The drug, called Atripla, combines the three most widely prescribed HIV drugs into one pill, providing patients with the simplest possible medication regimen.
In 1995, a combination drug treatment known as the “AIDS cocktail” was introduced. This type of therapy is now known as highly active antiretroviral therapy (HAART).
Reverse transcriptase: an enzyme required for HIV to duplicate itself. Triple «cocktail» therapy: use of a three-drug regimen to combat HIV infection. One of the three is usually a protease inhibitor.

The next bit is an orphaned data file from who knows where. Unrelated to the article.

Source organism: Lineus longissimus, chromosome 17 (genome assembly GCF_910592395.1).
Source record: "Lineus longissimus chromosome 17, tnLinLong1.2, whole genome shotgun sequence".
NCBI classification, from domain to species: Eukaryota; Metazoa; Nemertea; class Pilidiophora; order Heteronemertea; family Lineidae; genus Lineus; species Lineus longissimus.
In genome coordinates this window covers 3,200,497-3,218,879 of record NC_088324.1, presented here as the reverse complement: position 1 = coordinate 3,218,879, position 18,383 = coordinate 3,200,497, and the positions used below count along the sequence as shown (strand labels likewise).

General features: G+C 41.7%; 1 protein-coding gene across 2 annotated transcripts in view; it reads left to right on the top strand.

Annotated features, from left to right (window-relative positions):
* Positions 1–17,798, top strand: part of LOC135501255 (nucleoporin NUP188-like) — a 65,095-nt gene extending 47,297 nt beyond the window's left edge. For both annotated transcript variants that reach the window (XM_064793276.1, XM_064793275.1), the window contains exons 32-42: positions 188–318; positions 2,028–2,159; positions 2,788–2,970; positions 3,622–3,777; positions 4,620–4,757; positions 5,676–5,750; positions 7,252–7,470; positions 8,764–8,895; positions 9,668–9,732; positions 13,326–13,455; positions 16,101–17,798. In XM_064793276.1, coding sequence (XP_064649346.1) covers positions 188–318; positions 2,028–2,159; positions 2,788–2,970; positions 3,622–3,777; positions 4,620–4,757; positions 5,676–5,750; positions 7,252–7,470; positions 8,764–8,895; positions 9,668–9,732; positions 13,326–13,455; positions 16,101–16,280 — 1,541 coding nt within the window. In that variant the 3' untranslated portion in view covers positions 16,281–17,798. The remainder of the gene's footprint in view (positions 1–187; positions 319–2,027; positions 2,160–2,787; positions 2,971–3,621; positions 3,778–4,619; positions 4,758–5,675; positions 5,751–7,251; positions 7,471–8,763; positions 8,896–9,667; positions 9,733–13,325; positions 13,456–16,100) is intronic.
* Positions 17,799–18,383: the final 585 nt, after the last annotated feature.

Currently most people infected with HIV take a combination of three or more tablets per day to prevent the virus replicating and triggering Aids.
As with most drugs, HIV drug cocktails can give rise to unpleasant side effects. Among these potential side effect are: nausea, vomiting, diarrhea, weight loss, depression, dry mouth, fever, fatigue, rash, and peripheral neuropathy.
The Food and Drug Administration (FDA) announced approval of Atripla Tablets, a fixed-dose combination of three widely-used antiretroviral drugs, in a single tablet taken once a day, alone or in combination with other antiretroviral products for the treatment of HIV-1 infection in adults.